March 22, 2012
As voting came to a close in the second round of AOPA's Favorite Aircraft Challenge, we're seeing more awesome match-ups coming in future pairings. The final results of Round Two in the West Region demonstrated that the older vintage and warbird aircraft have come to play, and are not going to let many modern flying machines stands between them and the finals on April 1 and 2. Let's look in on Round Two results in the West and see what might happen in that region's Round Three.
West Region Round Two results: The proven capabilities of the popular Cessna 182 Skylane brought to this contest legions of fans who transitioned up from a Cessna 172 trainer, and it was too much to handle for the fun Lake Amphibian, which was eliminated. The Lake has its own cheering section; but while loyal, it is much smaller in numbers. And with more than 15,000 North American T-6 Texan trainers built, this entrant has support from not only warbird buffs but also past military pilots trained in a Texan. Add in those who love watching the formations of T-6s at EAA AirVenture in Oshkosh, Wis., each summer, and it's easy to see why the T-6 beat the Piper PA-28 Cherokee in an upset. My own personal PA-28, “Katy,” was not amused at this outcome.
Against the slick, comfortable Socata TBM 850, the determination and proven work ethics of the Piper PA-18 Super Cub proved worthy of a champion, with the PA-18 advancing. Even with support from the cabin class and turboprop fans, The TBM could not match the many votes coming from the bush flyers who have relied on the Super Cub since it was introduced in 1949. And the Grumman F8F Bearcat put up plenty of fight against the de Havilland Canada DHC-2 Beaver, but even with a power offense the Bearcat could not dent the Beaver's proven reputation as a hard-working machine. When this one got close early, the de Havilland bench called up the Turbo Beaver to spin up its Pratt & Whitney PT-6 engine to blow the game wide open for the win.
West Region Round Three predictions: Both match-ups in the West's Round Three are hard to call, with four capable entries all worthy of advancing. The Cessna 182 Skylane should mathematically bring more votes to this one, because you can find several Skylanes on any ramp in America, but against the T-6 Texan, a win is never a sure thing. Besides, there are a lot of pilots in Texas, who will feel obligated to throw their Stetsons into the ring for the T-6. In a very close contest, I see the Texan in Round Four and the Skylane going home.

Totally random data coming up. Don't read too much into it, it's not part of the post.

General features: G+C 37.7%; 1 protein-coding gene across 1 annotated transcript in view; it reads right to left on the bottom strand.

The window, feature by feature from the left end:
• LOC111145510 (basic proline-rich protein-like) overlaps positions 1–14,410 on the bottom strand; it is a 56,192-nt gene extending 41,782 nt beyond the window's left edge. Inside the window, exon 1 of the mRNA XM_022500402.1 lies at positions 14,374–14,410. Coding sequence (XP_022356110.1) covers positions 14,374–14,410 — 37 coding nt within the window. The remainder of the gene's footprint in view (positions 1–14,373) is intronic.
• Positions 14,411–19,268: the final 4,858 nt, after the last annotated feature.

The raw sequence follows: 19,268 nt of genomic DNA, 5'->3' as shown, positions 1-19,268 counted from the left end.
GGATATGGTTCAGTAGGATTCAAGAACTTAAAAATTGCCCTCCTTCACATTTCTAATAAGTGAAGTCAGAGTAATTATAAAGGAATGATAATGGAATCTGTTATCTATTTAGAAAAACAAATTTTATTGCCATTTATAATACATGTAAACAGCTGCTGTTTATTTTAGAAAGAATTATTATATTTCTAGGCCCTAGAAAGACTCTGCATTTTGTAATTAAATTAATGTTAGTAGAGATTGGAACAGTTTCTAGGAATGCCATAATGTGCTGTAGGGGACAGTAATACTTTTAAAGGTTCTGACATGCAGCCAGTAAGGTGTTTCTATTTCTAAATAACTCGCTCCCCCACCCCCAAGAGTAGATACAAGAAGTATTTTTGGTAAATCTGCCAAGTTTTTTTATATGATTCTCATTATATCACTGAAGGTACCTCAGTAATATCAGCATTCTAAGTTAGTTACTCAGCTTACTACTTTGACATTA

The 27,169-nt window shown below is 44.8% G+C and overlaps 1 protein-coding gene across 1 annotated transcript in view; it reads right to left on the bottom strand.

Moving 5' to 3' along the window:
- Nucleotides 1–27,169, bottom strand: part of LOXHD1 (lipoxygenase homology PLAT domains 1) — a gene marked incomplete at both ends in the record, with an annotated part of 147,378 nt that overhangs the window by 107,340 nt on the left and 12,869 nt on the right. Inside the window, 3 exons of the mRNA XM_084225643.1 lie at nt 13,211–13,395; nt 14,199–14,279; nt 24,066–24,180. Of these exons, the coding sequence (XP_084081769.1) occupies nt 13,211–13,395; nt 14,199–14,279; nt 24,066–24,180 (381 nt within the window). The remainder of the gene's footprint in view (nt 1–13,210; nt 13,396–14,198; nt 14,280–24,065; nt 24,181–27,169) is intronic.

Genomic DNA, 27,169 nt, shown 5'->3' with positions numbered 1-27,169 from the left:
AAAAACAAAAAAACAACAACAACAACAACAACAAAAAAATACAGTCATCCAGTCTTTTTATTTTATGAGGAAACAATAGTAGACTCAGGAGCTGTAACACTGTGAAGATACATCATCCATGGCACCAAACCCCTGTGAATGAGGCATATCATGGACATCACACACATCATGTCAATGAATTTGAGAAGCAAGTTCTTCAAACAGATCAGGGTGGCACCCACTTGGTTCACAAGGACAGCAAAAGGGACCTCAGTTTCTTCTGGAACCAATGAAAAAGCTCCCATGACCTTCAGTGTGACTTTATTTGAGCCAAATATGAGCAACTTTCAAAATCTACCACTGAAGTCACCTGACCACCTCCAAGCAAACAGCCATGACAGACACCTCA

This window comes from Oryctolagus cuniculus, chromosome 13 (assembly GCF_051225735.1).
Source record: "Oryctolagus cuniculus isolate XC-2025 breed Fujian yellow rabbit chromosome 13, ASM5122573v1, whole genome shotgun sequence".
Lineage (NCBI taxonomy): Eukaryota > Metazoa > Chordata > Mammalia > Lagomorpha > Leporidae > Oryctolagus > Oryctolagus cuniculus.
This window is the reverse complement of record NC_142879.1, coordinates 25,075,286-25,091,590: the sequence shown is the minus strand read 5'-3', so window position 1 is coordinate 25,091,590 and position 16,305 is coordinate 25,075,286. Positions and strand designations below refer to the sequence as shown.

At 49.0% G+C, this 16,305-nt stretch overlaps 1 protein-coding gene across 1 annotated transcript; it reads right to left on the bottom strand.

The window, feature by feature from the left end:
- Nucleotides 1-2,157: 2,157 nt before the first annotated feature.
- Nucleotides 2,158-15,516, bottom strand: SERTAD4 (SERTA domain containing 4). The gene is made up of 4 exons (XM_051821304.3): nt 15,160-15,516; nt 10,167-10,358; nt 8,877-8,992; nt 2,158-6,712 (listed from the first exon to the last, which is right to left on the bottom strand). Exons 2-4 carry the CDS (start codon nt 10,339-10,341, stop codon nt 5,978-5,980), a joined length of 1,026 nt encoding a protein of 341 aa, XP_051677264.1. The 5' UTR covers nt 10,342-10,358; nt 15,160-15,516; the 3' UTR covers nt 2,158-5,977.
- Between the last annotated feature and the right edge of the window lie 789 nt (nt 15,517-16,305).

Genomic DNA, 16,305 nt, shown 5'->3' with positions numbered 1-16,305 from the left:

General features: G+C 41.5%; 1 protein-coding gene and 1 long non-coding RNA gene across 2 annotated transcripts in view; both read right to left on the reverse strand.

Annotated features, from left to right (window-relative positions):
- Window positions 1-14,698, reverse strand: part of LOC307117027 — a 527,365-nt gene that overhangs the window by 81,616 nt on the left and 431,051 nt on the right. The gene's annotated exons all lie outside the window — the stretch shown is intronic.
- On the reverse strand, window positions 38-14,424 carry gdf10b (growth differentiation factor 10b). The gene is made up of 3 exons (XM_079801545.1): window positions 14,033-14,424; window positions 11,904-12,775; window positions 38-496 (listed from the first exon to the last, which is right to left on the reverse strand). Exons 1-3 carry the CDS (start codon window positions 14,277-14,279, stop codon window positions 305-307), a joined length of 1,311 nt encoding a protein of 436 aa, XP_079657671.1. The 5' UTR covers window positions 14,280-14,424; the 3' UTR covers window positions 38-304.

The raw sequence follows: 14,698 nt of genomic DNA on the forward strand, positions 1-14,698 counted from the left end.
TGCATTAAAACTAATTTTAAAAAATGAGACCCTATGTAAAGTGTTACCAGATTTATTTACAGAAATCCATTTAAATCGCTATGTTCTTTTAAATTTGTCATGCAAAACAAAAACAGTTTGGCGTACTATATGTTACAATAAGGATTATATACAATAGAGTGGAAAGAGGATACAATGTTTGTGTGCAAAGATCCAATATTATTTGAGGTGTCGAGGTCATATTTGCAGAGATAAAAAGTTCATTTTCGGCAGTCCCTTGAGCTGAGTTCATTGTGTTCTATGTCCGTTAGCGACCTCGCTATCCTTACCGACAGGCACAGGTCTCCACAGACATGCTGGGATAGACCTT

In a battle of two of the hardest-working aircraft ever produced, the Piper PA-18 Super Cub versus de Havilland Beaver match-up will be a cage match, with two tough and determined fighters squaring off, both able to take a punch and stay competitive. When Lock Haven added a 150 horsepower to the Cub to produce the PA-18, they created an airplane that could haul banners, pull gliders, and land short and slow on almost any surface. But like the venerable Douglas DC-3, to its operators, the Beaver has proven almost indestructible. This is a pilot's airplane and is at home in cold conditions operating from rugged off-airport locations. When voting concludes here, I think the Beaver wins to advance, but not without the hardest duel yet in this challenge.
Dan Pimentel, an instrument-rated private pilot who has racked up more than 400 hours in 16 years of flying, is also an aviation author and writes the Airplanista Aviation Blog.
As the cold weather chills AOPA’s Headquarters in Frederick, many of us are inside generating new resources for flying clubs.
In my house, every Friday night is “Movie Night.” While the movies are rarely educational (I don’t think I learned anything from the Lego Movie), we look forward to the weekly opportunity to spend time together. Why not use the same concept for your Flying Club (with the addition of education, of course)?
The Aircraft Spotlight feature looks at an airplane type and evaluates it across six areas of particular interest to flying clubs and their members: Operating Cost, Maintenance, Insurability, Training, Cross-Country, and Fun Factor.
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